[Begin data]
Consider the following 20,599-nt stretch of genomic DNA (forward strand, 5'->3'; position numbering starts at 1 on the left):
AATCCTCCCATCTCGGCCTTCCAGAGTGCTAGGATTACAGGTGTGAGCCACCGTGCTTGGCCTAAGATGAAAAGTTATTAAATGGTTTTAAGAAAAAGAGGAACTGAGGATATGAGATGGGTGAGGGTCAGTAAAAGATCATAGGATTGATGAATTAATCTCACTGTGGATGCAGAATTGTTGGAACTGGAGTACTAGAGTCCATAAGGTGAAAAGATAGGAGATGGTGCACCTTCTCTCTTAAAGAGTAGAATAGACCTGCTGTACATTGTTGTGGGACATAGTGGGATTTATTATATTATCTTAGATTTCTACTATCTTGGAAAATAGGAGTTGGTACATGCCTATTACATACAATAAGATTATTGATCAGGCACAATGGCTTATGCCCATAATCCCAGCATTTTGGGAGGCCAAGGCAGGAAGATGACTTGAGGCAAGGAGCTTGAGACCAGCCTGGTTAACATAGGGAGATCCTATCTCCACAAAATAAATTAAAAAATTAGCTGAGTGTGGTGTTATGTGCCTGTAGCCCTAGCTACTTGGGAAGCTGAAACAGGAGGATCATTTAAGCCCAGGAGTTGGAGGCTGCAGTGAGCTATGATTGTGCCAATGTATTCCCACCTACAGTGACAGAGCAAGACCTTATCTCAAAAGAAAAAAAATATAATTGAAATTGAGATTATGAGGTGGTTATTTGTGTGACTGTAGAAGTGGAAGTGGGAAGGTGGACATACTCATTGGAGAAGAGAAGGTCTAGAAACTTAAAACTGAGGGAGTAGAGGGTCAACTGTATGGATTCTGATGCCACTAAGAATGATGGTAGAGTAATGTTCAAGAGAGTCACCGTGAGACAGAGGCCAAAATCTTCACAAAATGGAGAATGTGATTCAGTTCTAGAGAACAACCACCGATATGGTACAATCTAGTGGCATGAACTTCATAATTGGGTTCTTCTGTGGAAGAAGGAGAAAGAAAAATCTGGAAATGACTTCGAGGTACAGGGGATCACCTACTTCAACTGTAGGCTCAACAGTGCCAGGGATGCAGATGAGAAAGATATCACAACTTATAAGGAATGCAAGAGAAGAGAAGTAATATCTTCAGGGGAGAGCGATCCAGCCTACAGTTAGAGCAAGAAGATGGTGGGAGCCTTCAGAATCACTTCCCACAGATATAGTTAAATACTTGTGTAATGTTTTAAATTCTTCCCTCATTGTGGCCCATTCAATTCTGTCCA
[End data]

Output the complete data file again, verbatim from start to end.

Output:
Consider the following 20,599-nt stretch of genomic DNA (forward strand, 5'->3'; position numbering starts at 1 on the left):
AATCCTCCCATCTCGGCCTTCCAGAGTGCTAGGATTACAGGTGTGAGCCACCGTGCTTGGCCTAAGATGAAAAGTTATTAAATGGTTTTAAGAAAAAGAGGAACTGAGGATATGAGATGGGTGAGGGTCAGTAAAAGATCATAGGATTGATGAATTAATCTCACTGTGGATGCAGAATTGTTGGAACTGGAGTACTAGAGTCCATAAGGTGAAAAGATAGGAGATGGTGCACCTTCTCTCTTAAAGAGTAGAATAGACCTGCTGTACATTGTTGTGGGACATAGTGGGATTTATTATATTATCTTAGATTTCTACTATCTTGGAAAATAGGAGTTGGTACATGCCTATTACATACAATAAGATTATTGATCAGGCACAATGGCTTATGCCCATAATCCCAGCATTTTGGGAGGCCAAGGCAGGAAGATGACTTGAGGCAAGGAGCTTGAGACCAGCCTGGTTAACATAGGGAGATCCTATCTCCACAAAATAAATTAAAAAATTAGCTGAGTGTGGTGTTATGTGCCTGTAGCCCTAGCTACTTGGGAAGCTGAAACAGGAGGATCATTTAAGCCCAGGAGTTGGAGGCTGCAGTGAGCTATGATTGTGCCAATGTATTCCCACCTACAGTGACAGAGCAAGACCTTATCTCAAAAGAAAAAAAATATAATTGAAATTGAGATTATGAGGTGGTTATTTGTGTGACTGTAGAAGTGGAAGTGGGAAGGTGGACATACTCATTGGAGAAGAGAAGGTCTAGAAACTTAAAACTGAGGGAGTAGAGGGTCAACTGTATGGATTCTGATGCCACTAAGAATGATGGTAGAGTAATGTTCAAGAGAGTCACCGTGAGACAGAGGCCAAAATCTTCACAAAATGGAGAATGTGATTCAGTTCTAGAGAACAACCACCGATATGGTACAATCTAGTGGCATGAACTTCATAATTGGGTTCTTCTGTGGAAGAAGGAGAAAGAAAAATCTGGAAATGACTTCGAGGTACAGGGGATCACCTACTTCAACTGTAGGCTCAACAGTGCCAGGGATGCAGATGAGAAAGATATCACAACTTATAAGGAATGCAAGAGAAGAGAAGTAATATCTTCAGGGGAGAGCGATCCAGCCTACAGTTAGAGCAAGAAGATGGTGGGAGCCTTCAGAATCACTTCCCACAGATATAGTTAAATACTTGTGTAATGTTTTAAATTCTTCCCTCATTGTGGCCCATTCAATTCTGTCCA